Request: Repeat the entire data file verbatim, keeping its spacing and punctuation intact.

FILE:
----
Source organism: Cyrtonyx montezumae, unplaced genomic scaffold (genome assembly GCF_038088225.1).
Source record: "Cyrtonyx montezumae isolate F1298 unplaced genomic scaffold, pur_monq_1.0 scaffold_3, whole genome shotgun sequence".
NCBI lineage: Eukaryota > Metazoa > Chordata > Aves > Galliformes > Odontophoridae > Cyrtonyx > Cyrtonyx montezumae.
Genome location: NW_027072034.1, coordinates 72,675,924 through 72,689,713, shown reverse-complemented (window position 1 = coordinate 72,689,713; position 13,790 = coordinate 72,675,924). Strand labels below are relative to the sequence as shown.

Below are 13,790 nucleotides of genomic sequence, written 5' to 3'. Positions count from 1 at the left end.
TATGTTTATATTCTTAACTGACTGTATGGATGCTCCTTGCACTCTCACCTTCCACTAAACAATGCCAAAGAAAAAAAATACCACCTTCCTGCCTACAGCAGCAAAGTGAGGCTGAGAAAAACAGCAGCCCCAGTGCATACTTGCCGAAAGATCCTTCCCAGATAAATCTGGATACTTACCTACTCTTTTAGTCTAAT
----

Source organism: Cyrtonyx montezumae, unplaced genomic scaffold (genome assembly GCF_038088225.1).
Source record: "Cyrtonyx montezumae isolate F1298 unplaced genomic scaffold, pur_monq_1.0 scaffold_3, whole genome shotgun sequence".
NCBI lineage: Eukaryota > Metazoa > Chordata > Aves > Galliformes > Odontophoridae > Cyrtonyx > Cyrtonyx montezumae.
Genome location: NW_027072034.1, coordinates 72,675,924 through 72,689,713, shown reverse-complemented (window position 1 = coordinate 72,689,713; position 13,790 = coordinate 72,675,924). Strand labels below are relative to the sequence as shown.

Below are 13,790 nucleotides of genomic sequence, written 5' to 3'. Positions count from 1 at the left end.
TATGTTTATATTCTTAACTGACTGTATGGATGCTCCTTGCACTCTCACCTTCCACTAAACAATGCCAAAGAAAAAAAATACCACCTTCCTGCCTACAGCAGCAAAGTGAGGCTGAGAAAAACAGCAGCCCCAGTGCATACTTGCCGAAAGATCCTTCCCAGATAAATCTGGATACTTACCTACTCTTTTAGTCTAAT